Sister combination are Hempfield’s Persins of interest
Saturday, June 8, 2019 | 6:38 PM
That is what opposing softball teams can find when they hit ground balls up the middle against Hempfield’s defense.
Waiting with open gloves and instinctive technique are the Spartans’ sister combination of senior second baseman Jessica Persin and junior shortstop Olivia Persin.
If one doesn’t make the play, the other probably will. Maybe they’ll team up for a double play.
They are the Spartans’ Persins of interest.
“If we don’t make the play, we’ll be yelling at each other,” Jessica said. “We always reiterate that hard work in practice pays off. We should always make the play.”
A competitive edge also has helped the siblings become mainstays for the Spartans (18-6), who will play District 3 champion Central Dauphin (23-2) in Monday’s PIAA Class 6A semifinals. The game is slated for 4 p.m. at St. Francis (Pa.) in Loretto.
Hempfield fields one of the WPIAL’s most competitive teams, year in and year out, regardless of sport. Tryouts are cutthroat. Practices are hardcore. Mistakes are magnified and quickly corrected.
It’s all for a reason: the Spartans are seeking a fourth straight state title, which would follow their fifth consecutive WPIAL championship. That makes the Persins a winning combination.
Mistake-free defense can go a long way in state-level softball, but the Persins also provide offense for the Spartans, who edged District 10 champion McDowell, 2-0, in the quarterfinals on Thursday at North Allegheny.
Olivia, No. 1 on the roster and No. 5 in the lineup, had a double in the win. She is hitting .329 with 10 runs and 12 RBIs.
Jessica, who will attend Saint Vincent, has a .354 average with 18 runs, 11 RBIs and a team-leading eight stolen bases and 17 sacrifice bunts. She is No. 11 and bats second. Her three-run homer broke open a 13-3, first-round win over Chambersburg in six innings.
Olivia had three hits in that game.
As one would expect, the Persins want to one-up each other, no matter the contest.
“For sure,” Jessica said. “We’ve played softball, basketball and volleyball against each other, and we always want to win.”
“And track, too,” Olivia said.
There even was a time when Jessica was a pitcher and Olivia the catcher.
But they’re just as quick to root for one another.
“We were playing in a junior varsity tournament a little while back,” Jessica said. “I was at second and (Olivia) was at shortstop. A baserunner accidentally cleated Olivia in the shin sliding into second, and as she was falling, the throw from the catcher hit her in the mouth.”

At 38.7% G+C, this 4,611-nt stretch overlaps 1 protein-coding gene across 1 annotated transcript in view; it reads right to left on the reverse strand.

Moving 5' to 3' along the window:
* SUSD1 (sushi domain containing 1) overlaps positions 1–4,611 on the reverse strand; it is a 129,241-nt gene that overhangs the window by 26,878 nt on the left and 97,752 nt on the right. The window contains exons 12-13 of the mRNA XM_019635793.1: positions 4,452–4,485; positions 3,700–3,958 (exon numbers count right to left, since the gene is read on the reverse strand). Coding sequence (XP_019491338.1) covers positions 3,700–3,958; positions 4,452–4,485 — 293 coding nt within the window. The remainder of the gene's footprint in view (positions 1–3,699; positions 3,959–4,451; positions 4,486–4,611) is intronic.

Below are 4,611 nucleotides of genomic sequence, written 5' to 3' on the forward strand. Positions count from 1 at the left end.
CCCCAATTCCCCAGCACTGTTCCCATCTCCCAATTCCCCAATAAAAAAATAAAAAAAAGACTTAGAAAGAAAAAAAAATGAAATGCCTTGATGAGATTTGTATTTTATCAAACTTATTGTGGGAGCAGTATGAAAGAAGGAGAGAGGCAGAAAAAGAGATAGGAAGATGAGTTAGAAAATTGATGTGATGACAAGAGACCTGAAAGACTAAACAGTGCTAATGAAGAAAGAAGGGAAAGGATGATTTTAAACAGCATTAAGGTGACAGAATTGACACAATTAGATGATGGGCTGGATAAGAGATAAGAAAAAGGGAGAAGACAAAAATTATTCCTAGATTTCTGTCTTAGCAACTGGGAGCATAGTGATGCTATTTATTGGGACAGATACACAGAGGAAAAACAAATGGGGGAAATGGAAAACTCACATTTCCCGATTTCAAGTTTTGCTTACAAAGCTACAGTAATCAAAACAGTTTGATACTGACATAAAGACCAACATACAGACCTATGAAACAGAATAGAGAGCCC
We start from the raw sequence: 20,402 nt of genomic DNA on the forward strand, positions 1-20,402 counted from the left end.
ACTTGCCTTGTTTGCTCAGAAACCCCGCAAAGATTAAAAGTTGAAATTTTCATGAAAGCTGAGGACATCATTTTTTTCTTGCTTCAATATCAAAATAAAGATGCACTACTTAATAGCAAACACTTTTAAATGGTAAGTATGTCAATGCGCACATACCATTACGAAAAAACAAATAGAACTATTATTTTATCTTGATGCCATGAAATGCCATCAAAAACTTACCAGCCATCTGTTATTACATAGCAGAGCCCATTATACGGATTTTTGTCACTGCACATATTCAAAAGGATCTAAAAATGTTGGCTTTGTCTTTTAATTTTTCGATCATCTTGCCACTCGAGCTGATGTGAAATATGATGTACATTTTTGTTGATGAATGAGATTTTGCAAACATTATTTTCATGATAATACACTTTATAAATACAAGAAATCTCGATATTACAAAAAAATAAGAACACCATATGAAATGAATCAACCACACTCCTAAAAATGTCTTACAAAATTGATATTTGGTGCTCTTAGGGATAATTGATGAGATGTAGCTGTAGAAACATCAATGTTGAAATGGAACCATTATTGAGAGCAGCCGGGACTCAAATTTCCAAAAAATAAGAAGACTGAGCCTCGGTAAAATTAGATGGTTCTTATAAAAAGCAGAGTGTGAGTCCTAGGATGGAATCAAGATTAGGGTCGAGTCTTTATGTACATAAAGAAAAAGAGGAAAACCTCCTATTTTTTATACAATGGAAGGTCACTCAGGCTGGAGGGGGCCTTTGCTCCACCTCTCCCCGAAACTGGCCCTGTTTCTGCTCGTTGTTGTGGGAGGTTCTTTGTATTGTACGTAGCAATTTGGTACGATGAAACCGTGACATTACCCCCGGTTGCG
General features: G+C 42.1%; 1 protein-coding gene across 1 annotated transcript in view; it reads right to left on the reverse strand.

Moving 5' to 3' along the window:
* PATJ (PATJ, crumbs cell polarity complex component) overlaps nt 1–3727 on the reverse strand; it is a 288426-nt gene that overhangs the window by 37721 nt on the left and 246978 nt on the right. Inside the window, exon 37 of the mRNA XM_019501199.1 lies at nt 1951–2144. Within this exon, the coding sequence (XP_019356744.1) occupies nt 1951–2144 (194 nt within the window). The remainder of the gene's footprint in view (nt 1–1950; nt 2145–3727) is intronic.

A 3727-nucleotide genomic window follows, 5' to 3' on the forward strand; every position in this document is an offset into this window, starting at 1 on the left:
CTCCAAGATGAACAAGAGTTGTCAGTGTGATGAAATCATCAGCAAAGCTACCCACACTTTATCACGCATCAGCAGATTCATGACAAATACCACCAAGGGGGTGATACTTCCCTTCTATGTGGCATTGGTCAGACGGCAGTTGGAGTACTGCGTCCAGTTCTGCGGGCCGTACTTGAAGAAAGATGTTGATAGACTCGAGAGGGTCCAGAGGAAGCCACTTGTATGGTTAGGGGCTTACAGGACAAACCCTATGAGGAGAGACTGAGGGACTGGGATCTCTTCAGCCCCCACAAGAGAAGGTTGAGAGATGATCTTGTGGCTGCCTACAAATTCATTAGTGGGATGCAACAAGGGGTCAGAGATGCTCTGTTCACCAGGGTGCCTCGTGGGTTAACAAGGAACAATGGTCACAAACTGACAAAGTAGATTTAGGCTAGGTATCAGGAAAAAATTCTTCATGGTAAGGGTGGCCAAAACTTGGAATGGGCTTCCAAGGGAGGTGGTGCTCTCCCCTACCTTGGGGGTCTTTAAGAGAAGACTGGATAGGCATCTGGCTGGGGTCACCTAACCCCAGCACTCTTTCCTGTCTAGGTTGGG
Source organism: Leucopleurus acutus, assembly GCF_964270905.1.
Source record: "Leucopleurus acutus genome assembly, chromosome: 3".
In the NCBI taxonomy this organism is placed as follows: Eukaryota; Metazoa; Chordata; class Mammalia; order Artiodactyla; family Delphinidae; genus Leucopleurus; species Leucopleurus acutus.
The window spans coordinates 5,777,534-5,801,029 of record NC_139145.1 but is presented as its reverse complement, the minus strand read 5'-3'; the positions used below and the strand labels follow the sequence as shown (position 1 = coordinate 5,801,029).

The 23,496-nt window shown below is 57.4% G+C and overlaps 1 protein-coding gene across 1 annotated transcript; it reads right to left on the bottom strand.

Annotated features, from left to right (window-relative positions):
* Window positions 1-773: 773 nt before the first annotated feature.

Olivia lost a few teeth on the play and, “She wasn’t the one crying,” Jessica said, “I was.”
“We have been playing together since we were little so we know each other’s games pretty well,” Olivia said. “We always want to beat each other. Even in practice, if we choose sides, we try to go against each other.”
Both are two-sport athletes. Jess plays soccer, and Olivia is a volleyball player for the Spartans. They are known in all four athletic programs as team players.
“Their parents are top-shelf,” Kalp said. “That’s where they get it. They are role-followers. They want to please the people in charge.”
Jess is the Spartans’ “bat girl,” Kalp said. For the past several seasons, a senior gets the duty to take the bat from Kalp after he uses it for pregame infield warm-ups.
Hempfield’s finest seniors pass the torch each year but they also pass the bat.
Kelsie Hendrick, Jenna Osikowicz and Megan Monzo are past bat girls.
“That bat’s been around for a while,” Kalp said. “It’s a big duty to be the bat girl.”
Jess did not make the “tournament team” as a freshman so she did not play varsity. She was a backup the past two years before settling in as a starter this season.
She and Olivia were courtesy runners when they broke into the program.
“Jess is one of the best we’ve had, but we had too many numbers when she was a freshman,” Kalp said. “She worked her way to where she is.”
Both Persin girls point to the team’s repetitive nature in practice as a high point — one of the key reasons the Spartans are an elite program in the state.
They value the extra time because it produces results.
“It’s like a badge of honor when they compete in all these Mickey Mouse drills,” Kalp said. “Our girls work their tails off.”
Bill Beckner Jr. is a Tribune-Review Staff Writer. You can contact Bill by email at firstname.lastname@example.org or via Twitter .
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